Climate change directly affects our health, water, and food resources. Exposure to heat waves will increase the risk of mortality or exposure to high ambient temperature conditions. Figure 2 shows the geographic distribution of these risks and the likelihood of extremely humid heat waves that reduce labor productivity and increase morbidity and mortality in humans and animals. It is a risk that is maximized in many densely populated regions.   

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Figure 2. Human health risks. Above, you can see the days of exposure per year to hyperthermic conditions, representing a mortality risk due to air temperature and humidity. The maps show three warming scenarios (1.7°C-2.3°C / 2.4°C-3.1°C / 4.2°C-5.4°C) compared to the historical period 1991-2005. 

Threat to food security

Increasing periods of drought and their recurrence, coupled with alternating torrential rains, will decrease agricultural productivity. Figure 3 represents the projected regional impacts caused by crop responses to changes in temperature, rainfall, solar radiation, humidity, wind, and increased CO2on growth and water retention in currently cultivated areas. It is essential to bear in mind, as the IPCC warns, that the models assume that irrigated areas are not limited by water, nor have they taken into account possible pests and future changes in agricultural technology, all of which add further uncertainty to projections that predict drastic losses in productivity under high warming scenarios.

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Figure 3. Impacts on food production. Above the percentage scale of losses and gains. The first three maps show maize as an example for 2080-2099, compared to 1986-2005, at three levels of warming: 1.6°C-2.4°C / 3.3°C-4.8°C and 3.9°C-6.0°C. The maps represent the impact in growing regions (more than 10 ha). The bottom two maps show the maximum fishery catch potential for 2081-2099 compared to 1986-2005 under two warming scenarios: 0.9°C-2.0°C and 3.4°C-5.2°C. They reflect the responses of fisheries and marine ecosystems to physical and biochemical ocean conditions, such as temperature, oxygen level, and net primary production. Projected changes in Arctic regions have a low confidence level.

We are not moving at the right speed, and the window is closing

In each of the last COPs, it has been denounced that we are not taking the necessary actions to mitigate the harmful consequences of global warming. The synthesis report is very clear: the goals of the Paris Agreement need to be revised.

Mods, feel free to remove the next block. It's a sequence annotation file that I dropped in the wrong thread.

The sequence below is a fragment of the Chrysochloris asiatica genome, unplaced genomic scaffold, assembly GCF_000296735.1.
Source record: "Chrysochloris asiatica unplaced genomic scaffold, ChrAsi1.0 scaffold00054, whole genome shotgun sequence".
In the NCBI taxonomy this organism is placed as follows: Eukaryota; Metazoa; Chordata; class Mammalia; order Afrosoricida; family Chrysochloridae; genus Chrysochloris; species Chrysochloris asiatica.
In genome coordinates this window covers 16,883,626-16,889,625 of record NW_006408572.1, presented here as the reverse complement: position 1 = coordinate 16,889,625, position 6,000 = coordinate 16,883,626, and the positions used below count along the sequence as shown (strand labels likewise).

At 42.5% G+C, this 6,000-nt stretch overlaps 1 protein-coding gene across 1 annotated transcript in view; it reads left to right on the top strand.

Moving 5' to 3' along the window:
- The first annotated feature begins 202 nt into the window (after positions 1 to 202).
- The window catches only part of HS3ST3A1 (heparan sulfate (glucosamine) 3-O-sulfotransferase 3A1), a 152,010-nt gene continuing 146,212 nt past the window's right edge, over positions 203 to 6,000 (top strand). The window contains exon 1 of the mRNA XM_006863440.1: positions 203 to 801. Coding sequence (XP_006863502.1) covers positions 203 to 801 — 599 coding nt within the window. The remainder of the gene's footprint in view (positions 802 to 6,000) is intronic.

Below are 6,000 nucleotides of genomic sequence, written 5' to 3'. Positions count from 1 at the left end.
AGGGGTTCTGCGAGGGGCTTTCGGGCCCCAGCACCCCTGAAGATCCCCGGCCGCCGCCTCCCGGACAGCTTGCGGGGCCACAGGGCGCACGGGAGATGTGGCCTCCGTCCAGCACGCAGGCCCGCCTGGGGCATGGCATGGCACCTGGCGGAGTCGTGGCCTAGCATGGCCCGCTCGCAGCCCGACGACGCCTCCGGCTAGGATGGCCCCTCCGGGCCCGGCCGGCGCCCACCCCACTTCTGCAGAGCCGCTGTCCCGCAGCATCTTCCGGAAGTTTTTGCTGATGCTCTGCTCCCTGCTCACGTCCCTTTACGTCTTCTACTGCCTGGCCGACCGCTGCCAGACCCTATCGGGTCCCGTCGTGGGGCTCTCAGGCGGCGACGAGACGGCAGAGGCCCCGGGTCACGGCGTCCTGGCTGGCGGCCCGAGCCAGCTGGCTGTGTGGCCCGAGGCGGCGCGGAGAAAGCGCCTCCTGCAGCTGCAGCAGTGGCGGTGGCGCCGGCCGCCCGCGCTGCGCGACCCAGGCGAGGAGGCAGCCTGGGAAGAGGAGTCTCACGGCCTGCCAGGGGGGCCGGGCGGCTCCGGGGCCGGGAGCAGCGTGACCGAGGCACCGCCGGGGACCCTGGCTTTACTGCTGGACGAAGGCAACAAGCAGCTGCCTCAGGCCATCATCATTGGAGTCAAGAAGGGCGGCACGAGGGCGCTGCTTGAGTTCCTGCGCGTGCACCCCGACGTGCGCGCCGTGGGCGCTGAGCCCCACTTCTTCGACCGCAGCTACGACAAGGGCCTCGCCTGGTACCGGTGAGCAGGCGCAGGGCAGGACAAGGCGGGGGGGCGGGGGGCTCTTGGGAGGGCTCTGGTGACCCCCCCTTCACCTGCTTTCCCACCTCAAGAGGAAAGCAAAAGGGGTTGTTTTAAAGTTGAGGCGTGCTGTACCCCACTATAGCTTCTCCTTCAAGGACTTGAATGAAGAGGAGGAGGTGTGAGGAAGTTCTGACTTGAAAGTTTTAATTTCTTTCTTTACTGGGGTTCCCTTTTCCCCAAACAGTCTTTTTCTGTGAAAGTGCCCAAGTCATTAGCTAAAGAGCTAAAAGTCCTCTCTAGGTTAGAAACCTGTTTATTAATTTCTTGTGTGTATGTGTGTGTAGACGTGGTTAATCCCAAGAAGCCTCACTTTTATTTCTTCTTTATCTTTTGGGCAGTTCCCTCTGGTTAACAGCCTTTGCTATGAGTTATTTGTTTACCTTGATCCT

Figure 4 presents the most disturbing infographic. Limiting warming to 1.5°C and 2°C implies rapid, profound, and, in most cases, immediate reductions in greenhouse gas (GHG) emissions. However, the divergence between current policies and those needed to stay within these warming levels is striking.

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Figure 4. The evolution of global GHG emissions up to 2100, if current policies are followed (red line), compared with those required to stay within 2ºC (green line) and 1.5ºC (blue line). The range shaded in red indicates the result of projected emissions leading to warming between 2.2ºC and 3.5ºC. 

There are no precedents, and uncertainty is high, but there are solutions

The great challenge of this synthesis report is not scientific but political. For decades now, science has been working in depth and denouncing. But science must be the guide for a society that is increasingly aware of and anxious about the future ahead.  

The stakes are high, and the urgency of action becomes more urgent as time passes. We have less than seven years left to account for the SDGs, and for the moment, we are still in an unprecedented situation, with many questions and few answers.

At COPs and high-level meetings, such as the recent UN Water Conference, governments show that they have known for decades what needs to be done, but year after year, agreements do not translate into tangible, practical action. The goal for ALL is gas and pollution reduction, and hopefully, the forcefulness and clarity of AR6 will trigger our reaction. But, unfortunately, there won’t be another IPCC report until almost 2030 – will we have made it by then?